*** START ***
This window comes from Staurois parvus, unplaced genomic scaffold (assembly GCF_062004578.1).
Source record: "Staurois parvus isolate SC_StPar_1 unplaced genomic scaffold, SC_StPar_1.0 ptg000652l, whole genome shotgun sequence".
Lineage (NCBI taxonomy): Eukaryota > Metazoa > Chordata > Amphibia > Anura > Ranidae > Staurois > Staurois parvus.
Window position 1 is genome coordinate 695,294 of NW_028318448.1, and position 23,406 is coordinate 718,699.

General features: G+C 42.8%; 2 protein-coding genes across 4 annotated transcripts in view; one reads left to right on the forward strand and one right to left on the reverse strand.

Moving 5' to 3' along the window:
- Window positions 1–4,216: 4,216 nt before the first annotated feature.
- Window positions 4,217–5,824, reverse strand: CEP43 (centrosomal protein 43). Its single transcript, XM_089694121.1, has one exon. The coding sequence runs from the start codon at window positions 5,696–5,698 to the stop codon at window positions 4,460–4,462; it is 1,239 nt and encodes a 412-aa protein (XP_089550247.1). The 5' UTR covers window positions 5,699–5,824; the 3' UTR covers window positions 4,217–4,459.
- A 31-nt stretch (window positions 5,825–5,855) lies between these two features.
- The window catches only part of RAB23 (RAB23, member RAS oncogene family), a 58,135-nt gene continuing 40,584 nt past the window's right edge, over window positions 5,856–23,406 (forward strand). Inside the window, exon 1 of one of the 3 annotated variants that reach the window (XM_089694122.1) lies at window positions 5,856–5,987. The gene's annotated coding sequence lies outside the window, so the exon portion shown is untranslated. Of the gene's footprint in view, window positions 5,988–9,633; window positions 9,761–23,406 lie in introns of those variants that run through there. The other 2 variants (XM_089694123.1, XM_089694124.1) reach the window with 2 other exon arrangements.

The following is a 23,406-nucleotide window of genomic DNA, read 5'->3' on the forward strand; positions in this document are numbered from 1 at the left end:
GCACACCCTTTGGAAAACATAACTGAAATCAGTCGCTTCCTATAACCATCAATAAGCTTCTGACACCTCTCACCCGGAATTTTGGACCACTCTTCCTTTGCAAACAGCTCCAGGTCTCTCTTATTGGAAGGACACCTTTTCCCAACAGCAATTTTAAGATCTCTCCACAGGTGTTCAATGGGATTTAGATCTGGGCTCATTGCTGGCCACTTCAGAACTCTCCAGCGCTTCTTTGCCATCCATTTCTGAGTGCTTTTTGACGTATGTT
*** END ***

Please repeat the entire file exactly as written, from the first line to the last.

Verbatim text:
This window comes from Staurois parvus, unplaced genomic scaffold (assembly GCF_062004578.1).
Source record: "Staurois parvus isolate SC_StPar_1 unplaced genomic scaffold, SC_StPar_1.0 ptg000652l, whole genome shotgun sequence".
Lineage (NCBI taxonomy): Eukaryota > Metazoa > Chordata > Amphibia > Anura > Ranidae > Staurois > Staurois parvus.
Window position 1 is genome coordinate 695,294 of NW_028318448.1, and position 23,406 is coordinate 718,699.

General features: G+C 42.8%; 2 protein-coding genes across 4 annotated transcripts in view; one reads left to right on the forward strand and one right to left on the reverse strand.

Moving 5' to 3' along the window:
- Window positions 1–4,216: 4,216 nt before the first annotated feature.
- Window positions 4,217–5,824, reverse strand: CEP43 (centrosomal protein 43). Its single transcript, XM_089694121.1, has one exon. The coding sequence runs from the start codon at window positions 5,696–5,698 to the stop codon at window positions 4,460–4,462; it is 1,239 nt and encodes a 412-aa protein (XP_089550247.1). The 5' UTR covers window positions 5,699–5,824; the 3' UTR covers window positions 4,217–4,459.
- A 31-nt stretch (window positions 5,825–5,855) lies between these two features.
- The window catches only part of RAB23 (RAB23, member RAS oncogene family), a 58,135-nt gene continuing 40,584 nt past the window's right edge, over window positions 5,856–23,406 (forward strand). Inside the window, exon 1 of one of the 3 annotated variants that reach the window (XM_089694122.1) lies at window positions 5,856–5,987. The gene's annotated coding sequence lies outside the window, so the exon portion shown is untranslated. Of the gene's footprint in view, window positions 5,988–9,633; window positions 9,761–23,406 lie in introns of those variants that run through there. The other 2 variants (XM_089694123.1, XM_089694124.1) reach the window with 2 other exon arrangements.

The following is a 23,406-nucleotide window of genomic DNA, read 5'->3' on the forward strand; positions in this document are numbered from 1 at the left end:
GCACACCCTTTGGAAAACATAACTGAAATCAGTCGCTTCCTATAACCATCAATAAGCTTCTGACACCTCTCACCCGGAATTTTGGACCACTCTTCCTTTGCAAACAGCTCCAGGTCTCTCTTATTGGAAGGACACCTTTTCCCAACAGCAATTTTAAGATCTCTCCACAGGTGTTCAATGGGATTTAGATCTGGGCTCATTGCTGGCCACTTCAGAACTCTCCAGCGCTTCTTTGCCATCCATTTCTGAGTGCTTTTTGACGTATGTT